The Endpoint View is the heart and soul of Skylight. More than just looking pretty, this page is the end result of distilling thousands of data points into actionable information that you can use to speed up your app.
At the top of the Endpoint View is the Response Time Distribution, showing you the distribution of the response times for this particular endpoint during the currently selected time range. The Endpoint View, by default, shows all of the requests in the selected time range. Often, it’s helpful to focus on slower requests to see exactly why they are so slow. You can filter the endpoint data by selecting just part of the histogram to zero in on problematic requests.
This Response Time Distribution is awesome because it makes bi-model distributions obvious. For example, imagine you are doing an additional SQL query when the logged in user is an admin. That particular query happens to be for a column that is not indexed, so it is very slow. If all you had was an average, you’d have no idea this was happening. But because you have a histogram, you can see that the fast, non-admin requests cluster around one response time, and the slower, admin-only requests cluster around another time.
Once you’ve selected a target time range and grouping of response times, check out the Selection Summary. Here, you can toggle between Time or Allocations modes. You can also condense or uncondense the trace shown in the Event Sequence.
The Summary gives you an overview of the currently selected requests, including:
In addition, the Summary shows the types of events that make up the selected requests, broken down in terms of percentage of average response time or percentage of average allocations.
The heart of the Endpoint View is the Event Sequence—also referred to as the “trace”—which shows you exactly where your app is spending time or allocating objects when servicing an endpoint. Each row represents a different event, and they’re color coded:
When looking at an endpoint with the high object allocations heads up, be sure to switch to Allocations Mode. In this mode, the same trace will be re-scaled based on the number of allocations during each event, allowing you to quickly identify potentially problematic events (i.e. the largest bars in your traces), helping you to pinpoint your allocation hogs.
It’s important to understand that the Event Sequence does not represent a single request. It represents many (potentially thousands) of requests all merged into one. Showing single requests can send you on a wild goose chase, because that request may not be representative. Because we aggregate all requests together, if something looks like it’s taking a lot of time in the Event Sequence, that means it was taking enough time in your production environment to be statistically significant.
You can get more information about a particular event by clicking on it to get the Detail Card. In database events, for example, we show the SQL that was executed, so it’s easy to track down exactly what query was slow. Note that the SQL query is aggregated. Any variables are stripped from SQL queries before they are sent to Skylight, allowing us to aggregate similar queries and give you a more holistic view of the performance of the query (not to mention the information security benefits).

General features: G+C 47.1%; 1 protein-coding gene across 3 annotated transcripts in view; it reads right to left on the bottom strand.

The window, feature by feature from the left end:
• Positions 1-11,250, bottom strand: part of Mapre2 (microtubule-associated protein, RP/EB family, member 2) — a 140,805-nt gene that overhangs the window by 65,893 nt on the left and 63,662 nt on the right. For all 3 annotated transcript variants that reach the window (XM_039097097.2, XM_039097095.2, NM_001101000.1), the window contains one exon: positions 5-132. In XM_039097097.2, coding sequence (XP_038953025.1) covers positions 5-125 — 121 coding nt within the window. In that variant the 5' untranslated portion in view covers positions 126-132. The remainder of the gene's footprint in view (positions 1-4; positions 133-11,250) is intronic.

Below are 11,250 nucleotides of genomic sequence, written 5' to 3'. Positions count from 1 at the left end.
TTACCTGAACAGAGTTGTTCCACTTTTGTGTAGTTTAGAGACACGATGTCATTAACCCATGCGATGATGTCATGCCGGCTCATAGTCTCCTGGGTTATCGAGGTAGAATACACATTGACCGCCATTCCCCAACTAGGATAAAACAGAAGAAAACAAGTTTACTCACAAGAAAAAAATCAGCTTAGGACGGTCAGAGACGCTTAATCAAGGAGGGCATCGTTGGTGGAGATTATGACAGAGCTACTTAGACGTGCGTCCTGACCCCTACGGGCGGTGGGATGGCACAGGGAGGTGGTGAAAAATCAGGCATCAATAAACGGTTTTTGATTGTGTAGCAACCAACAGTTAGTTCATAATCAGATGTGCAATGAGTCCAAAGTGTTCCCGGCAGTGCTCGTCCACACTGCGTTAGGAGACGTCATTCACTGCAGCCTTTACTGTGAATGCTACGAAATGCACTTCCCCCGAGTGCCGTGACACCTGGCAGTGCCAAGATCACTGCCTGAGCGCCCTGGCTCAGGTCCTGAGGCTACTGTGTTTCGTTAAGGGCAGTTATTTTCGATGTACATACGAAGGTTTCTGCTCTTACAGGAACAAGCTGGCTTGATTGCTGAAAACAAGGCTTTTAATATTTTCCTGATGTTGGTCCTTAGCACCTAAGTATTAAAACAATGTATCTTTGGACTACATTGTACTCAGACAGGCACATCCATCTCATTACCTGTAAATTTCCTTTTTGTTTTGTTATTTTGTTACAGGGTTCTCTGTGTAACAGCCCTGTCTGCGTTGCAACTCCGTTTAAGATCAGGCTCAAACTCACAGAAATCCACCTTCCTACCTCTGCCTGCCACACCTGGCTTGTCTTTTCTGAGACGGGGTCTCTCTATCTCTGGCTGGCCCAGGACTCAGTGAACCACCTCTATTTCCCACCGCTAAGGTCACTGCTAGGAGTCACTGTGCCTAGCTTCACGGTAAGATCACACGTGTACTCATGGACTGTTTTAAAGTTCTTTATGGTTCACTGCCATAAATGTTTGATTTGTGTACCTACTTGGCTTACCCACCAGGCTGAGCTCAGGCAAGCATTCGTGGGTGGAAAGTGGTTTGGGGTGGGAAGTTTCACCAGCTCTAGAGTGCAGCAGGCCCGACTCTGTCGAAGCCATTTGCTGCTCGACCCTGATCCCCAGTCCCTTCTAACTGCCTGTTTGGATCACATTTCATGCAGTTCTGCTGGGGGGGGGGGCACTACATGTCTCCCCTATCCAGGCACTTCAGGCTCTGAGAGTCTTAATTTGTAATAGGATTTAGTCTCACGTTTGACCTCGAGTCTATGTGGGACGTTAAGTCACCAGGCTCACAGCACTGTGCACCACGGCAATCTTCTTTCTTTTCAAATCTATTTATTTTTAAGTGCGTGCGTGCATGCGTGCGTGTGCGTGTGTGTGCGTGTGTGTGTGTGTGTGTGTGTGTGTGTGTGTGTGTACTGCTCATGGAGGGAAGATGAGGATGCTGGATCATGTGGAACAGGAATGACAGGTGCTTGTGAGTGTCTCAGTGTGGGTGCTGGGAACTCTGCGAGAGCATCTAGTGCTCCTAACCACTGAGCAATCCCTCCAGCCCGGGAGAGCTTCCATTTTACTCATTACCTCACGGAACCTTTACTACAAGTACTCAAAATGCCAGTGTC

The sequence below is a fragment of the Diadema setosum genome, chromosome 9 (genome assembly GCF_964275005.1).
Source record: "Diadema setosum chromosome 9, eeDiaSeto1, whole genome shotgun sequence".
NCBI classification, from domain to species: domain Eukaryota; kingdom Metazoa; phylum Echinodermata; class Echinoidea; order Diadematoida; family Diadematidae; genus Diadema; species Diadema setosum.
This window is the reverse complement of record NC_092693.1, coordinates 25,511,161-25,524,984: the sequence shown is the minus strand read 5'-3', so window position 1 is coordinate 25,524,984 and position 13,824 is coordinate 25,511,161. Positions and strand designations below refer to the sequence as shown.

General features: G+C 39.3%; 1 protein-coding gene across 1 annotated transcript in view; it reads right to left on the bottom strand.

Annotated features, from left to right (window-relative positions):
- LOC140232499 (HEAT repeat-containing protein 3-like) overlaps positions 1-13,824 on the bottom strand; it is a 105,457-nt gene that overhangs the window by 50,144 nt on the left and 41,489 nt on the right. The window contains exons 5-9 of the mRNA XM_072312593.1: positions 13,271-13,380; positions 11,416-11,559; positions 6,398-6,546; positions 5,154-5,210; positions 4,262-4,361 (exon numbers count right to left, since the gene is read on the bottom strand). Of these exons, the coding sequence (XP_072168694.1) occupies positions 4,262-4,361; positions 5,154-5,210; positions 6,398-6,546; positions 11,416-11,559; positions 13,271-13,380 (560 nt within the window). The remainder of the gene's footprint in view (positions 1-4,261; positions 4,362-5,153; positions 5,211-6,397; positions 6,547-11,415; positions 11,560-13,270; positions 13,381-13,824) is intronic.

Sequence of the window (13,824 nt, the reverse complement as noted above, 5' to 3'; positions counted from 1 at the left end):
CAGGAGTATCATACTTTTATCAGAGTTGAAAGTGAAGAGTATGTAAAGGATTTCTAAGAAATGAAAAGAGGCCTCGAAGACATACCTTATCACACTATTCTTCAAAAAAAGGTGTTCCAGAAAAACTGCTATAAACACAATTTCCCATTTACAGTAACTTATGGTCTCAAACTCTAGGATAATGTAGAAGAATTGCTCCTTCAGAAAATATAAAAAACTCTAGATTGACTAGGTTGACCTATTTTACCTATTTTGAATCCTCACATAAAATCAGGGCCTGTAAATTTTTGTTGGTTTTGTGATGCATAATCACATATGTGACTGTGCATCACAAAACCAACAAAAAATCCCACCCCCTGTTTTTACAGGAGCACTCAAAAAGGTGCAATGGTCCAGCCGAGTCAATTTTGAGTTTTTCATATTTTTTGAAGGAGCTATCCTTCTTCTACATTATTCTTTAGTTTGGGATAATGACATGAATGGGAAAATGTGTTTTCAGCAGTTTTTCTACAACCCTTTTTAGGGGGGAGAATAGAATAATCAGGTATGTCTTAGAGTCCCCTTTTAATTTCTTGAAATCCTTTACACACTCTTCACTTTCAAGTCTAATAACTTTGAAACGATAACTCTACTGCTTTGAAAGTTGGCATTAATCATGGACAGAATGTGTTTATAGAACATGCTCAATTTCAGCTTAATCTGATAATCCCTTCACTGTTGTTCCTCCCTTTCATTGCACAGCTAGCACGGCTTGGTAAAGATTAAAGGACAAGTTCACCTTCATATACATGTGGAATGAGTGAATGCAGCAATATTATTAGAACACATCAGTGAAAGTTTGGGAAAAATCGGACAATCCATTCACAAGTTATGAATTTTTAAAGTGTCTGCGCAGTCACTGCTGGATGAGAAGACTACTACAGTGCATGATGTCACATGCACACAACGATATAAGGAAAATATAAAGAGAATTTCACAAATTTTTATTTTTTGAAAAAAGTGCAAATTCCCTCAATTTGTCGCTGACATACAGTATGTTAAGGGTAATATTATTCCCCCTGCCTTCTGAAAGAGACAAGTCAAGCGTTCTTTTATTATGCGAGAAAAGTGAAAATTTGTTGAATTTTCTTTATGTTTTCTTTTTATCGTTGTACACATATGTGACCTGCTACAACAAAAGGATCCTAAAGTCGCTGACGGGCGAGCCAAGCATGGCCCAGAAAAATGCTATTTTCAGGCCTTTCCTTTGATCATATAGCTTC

Wondering what the light and darker segments mean? If you see a dark segment, that’s “self-time”—time that was spent for that particular event. The total self-time for a row is shown at the end of the row.
Light colored segments represent child events. For example, if your controller’s Ruby code calls out to the database and then does something with that data, the time spent calling out to the database would be represented as a lighter shade of blue. You’ll see that the lighter shaded segments always line up with a child segment that appears below.
In order to minimize the amount of noise in the Event Sequence, Skylight shows it as “condensed” by default. Events with no children that have a very brief total duration are either condensed into a single line or hidden from view. You can uncondense the Event Sequence by unchecking “condense trace” in the Summary.
The time explorer lives at the bottom of your app views. For both the App Dashboard and the Endpoint View the data shown is for the range selected in the explorer. Displayed in the graph is the problem response time for either the entire application or for the specific endpoint being viewed.
You can drag the selected range, use the arrows buttons, choose a predefined range of time or select one of the last 45 days using the datepicker. When you update this range, you’ll immediately see the current data in the rest of the page update accordingly.
Click the calendar icon to open a 45-day datepicker, then click a date to view it.
Live Mode allows you to view live data (updated once per minute) for any current time frames by selecting a “Live Stats” option on the left-hand side of the Time Explorer:
Click the timestamp of a live-mode selection to freeze it. This will turn off auto-reloading and update the URL to the exact time range.
To switch out of Live Mode, click the timestamp in parentheses. This will freeze the time explorer to the selected time range and update your URL to a shareable permalink.
Our trends feature distills your performance data into a weekly report that helps you catch slowdowns before your customers do.
Track "typical" and "problem" response times with lists of your most improved endpoints your biggest slowdowns. Endpoints that have slowly declined over a 6 week period will be called out as “Frog Boils”.
Sign up for Trends Emails on your account settings page to get your trends reports sent your inbox. (Your historical trends data is also available for you to view on your Skylight dashboard without having to dig through your inbox!)